News Briefs

September 30, 1996

News Briefs

The following news summaries are from OPM AM, the daily newsletter of the Office of Personnel Management. OPM AM is available on OPM Mainstreet, the agency's electronic bulletin board, at 202-606-4800.

EDUCATION CONNECTION--"A recently released profile of federal employees of Asian or Pacific Islander origins demonstrates that education has been their vehicle to greater professional opportunity" (Office of Communications News Release [US OPM], September 297).

HHS REASSIGNMENT--"The Public Health Service physician who did 'virtually nothing' for three years while receiving $117,000 in annual pay has been given a new job--after the government determined it could not fire him" (The Washington Post).

IRS--Under fire on many fronts, IRS is the agency people love to hate. What's driving this assault? "The sheer hassle level for taxpayers is one factor. IRS's own problems and a complex tax code make it a favorite political target this year" (The Washington Post).

OPEN SEASON--"Open season, the annual period in which workers can choose a new health insurer and other firing benefits, is not just for federal workers anymore" (The Washington Post, Cash Flow).

CUSTOMS WARNING AIRLINE WORKERS--Customs officials have told American Airlines they believe its employees and contract workers are responsible for drugs found on American's international flights (The Washington Post, In Brief).

DOWNSIZING--"Politicians and media have been lamenting corporate downsizing for the past tow years. I say, stop it! This sort of public hand-wringing encourages laid off workers to become 'poor me' victims rather than active managers of their careers" (The Washington Post).

OF INTEREST--Many companies turn to parties, gifts and other forms of employee recognition to augment more old-fashioned rewards (The Washington Post, Workplace)...A recent survey of human resource professionals says downsizng of work forces in U.S. industry has gone too far (The Washington Post, Odd Jobs).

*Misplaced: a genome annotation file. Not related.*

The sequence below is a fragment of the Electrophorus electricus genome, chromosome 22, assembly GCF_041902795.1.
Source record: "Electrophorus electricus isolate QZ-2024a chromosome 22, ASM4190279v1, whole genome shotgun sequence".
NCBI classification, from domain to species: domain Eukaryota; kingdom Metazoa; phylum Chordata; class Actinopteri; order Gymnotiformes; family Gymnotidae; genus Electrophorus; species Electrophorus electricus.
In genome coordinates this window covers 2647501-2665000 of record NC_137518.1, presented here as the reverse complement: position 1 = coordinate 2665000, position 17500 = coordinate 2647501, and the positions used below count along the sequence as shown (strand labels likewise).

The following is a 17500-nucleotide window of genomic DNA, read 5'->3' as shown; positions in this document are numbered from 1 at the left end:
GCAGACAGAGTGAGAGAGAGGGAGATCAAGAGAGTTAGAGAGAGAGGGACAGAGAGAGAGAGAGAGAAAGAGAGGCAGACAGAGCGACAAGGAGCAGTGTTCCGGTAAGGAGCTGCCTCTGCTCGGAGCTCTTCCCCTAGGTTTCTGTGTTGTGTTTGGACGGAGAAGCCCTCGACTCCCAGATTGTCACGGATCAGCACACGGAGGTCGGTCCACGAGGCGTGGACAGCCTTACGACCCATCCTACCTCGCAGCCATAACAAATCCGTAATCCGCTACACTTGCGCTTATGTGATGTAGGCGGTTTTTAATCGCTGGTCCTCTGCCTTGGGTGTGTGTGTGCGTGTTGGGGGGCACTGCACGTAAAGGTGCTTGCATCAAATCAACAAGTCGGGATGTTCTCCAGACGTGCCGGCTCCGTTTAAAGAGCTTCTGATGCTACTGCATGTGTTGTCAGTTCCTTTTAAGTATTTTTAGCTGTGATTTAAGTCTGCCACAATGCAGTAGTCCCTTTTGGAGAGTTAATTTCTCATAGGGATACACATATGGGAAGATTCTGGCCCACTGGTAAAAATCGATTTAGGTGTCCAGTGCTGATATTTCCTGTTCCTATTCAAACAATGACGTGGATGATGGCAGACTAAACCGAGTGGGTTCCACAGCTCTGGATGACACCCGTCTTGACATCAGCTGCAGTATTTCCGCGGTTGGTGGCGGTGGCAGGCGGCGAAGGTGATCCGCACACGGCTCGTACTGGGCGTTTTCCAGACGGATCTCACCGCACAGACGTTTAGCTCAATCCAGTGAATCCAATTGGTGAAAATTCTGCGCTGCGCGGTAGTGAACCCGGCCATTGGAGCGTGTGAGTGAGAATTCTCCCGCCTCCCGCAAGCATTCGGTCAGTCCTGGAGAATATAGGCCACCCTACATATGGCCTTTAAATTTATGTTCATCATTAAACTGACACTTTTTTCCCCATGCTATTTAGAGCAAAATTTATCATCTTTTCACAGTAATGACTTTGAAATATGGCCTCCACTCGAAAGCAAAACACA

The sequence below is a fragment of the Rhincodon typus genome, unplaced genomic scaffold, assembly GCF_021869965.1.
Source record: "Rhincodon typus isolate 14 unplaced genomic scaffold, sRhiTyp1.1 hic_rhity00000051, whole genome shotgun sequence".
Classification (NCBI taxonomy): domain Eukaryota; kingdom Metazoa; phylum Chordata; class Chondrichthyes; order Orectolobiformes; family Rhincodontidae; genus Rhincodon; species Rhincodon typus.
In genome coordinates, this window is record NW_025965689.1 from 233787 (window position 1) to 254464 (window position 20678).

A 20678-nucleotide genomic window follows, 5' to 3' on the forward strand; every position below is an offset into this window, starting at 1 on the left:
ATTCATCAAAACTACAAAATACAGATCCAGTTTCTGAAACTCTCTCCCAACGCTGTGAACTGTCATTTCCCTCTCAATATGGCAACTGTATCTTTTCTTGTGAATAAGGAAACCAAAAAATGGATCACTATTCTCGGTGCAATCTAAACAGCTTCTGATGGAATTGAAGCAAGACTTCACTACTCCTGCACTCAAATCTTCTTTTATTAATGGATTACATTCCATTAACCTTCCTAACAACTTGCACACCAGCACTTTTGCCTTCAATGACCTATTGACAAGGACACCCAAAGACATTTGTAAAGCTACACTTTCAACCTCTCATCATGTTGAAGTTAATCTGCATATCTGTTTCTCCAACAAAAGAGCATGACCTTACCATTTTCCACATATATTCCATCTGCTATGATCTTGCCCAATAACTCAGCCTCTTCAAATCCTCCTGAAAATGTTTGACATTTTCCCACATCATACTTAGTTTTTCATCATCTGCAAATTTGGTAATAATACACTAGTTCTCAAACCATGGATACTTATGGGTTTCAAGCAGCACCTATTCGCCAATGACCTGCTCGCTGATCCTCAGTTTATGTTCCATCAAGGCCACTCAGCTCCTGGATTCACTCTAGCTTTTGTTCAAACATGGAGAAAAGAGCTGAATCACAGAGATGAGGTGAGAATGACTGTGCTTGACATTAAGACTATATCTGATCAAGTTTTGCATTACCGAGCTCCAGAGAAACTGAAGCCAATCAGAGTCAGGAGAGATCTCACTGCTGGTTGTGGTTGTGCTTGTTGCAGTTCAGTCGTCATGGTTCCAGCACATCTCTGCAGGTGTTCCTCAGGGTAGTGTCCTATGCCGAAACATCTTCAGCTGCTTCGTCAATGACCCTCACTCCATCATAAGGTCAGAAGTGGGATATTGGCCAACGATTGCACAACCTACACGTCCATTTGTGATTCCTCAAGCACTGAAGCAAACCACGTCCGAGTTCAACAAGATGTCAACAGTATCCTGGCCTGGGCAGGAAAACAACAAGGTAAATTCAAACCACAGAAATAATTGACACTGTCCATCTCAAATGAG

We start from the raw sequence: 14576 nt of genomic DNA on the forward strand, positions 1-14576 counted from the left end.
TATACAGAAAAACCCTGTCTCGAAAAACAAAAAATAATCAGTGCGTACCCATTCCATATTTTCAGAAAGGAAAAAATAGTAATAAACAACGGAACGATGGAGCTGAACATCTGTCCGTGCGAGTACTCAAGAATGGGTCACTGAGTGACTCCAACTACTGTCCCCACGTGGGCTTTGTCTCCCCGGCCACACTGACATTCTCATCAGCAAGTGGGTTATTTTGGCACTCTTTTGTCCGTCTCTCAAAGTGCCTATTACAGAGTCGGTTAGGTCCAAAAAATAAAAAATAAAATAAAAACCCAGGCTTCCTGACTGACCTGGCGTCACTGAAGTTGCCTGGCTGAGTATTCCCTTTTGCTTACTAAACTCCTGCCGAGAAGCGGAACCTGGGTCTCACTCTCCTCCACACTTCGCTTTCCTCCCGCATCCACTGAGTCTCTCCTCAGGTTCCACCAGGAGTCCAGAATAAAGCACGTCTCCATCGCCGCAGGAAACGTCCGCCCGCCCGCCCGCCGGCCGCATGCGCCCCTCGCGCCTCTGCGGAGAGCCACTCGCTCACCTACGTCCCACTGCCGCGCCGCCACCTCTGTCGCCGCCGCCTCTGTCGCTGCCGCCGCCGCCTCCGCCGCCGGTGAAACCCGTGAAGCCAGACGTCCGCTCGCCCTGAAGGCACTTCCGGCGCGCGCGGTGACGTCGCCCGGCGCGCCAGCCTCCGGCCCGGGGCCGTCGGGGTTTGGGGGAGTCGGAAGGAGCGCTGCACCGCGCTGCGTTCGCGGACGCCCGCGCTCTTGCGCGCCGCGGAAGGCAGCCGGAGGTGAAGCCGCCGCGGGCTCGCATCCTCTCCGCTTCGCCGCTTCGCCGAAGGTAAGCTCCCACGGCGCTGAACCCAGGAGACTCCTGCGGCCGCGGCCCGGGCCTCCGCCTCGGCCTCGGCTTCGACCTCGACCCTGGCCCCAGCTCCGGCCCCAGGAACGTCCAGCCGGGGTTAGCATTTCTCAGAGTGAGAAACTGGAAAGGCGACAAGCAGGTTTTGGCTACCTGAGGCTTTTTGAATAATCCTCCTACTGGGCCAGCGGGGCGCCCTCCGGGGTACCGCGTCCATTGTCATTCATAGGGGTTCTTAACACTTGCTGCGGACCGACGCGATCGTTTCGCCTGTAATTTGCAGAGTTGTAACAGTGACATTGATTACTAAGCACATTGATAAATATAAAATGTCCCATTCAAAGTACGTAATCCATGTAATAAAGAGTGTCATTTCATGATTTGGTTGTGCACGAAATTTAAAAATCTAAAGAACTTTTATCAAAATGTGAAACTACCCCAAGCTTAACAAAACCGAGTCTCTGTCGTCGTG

Stay up-to-date with federal news alerts and analysis — Sign up for GovExec's email newsletters.
Close [ x ] More from GovExec

Thank you for subscribing to newsletters from
We think these reports might interest you:

  • Forecasting Cloud's Future

    Conversations with Federal, State, and Local Technology Leaders on Cloud-Driven Digital Transformation

  • The Big Data Campaign Trail

    With everyone so focused on security following recent breaches at federal, state and local government and education institutions, there has been little emphasis on the need for better operations. This report breaks down some of the biggest operational challenges in IT management and provides insight into how agencies and leaders can successfully solve some of the biggest lingering government IT issues.

  • Communicating Innovation in Federal Government

    Federal Government spending on ‘obsolete technology’ continues to increase. Supporting the twin pillars of improved digital service delivery for citizens on the one hand, and the increasingly optimized and flexible working practices for federal employees on the other, are neither easy nor inexpensive tasks. This whitepaper explores how federal agencies can leverage the value of existing agency technology assets while offering IT leaders the ability to implement the kind of employee productivity, citizen service improvements and security demanded by federal oversight.

  • IT Transformation Trends: Flash Storage as a Strategic IT Asset

    MIT Technology Review: Flash Storage As a Strategic IT Asset For the first time in decades, IT leaders now consider all-flash storage as a strategic IT asset. IT has become a new operating model that enables self-service with high performance, density and resiliency. It also offers the self-service agility of the public cloud combined with the security, performance, and cost-effectiveness of a private cloud. Download this MIT Technology Review paper to learn more about how all-flash storage is transforming the data center.

  • Ongoing Efforts in Veterans Health Care Modernization

    This report discusses the current state of veterans health care


When you download a report, your information may be shared with the underwriters of that document.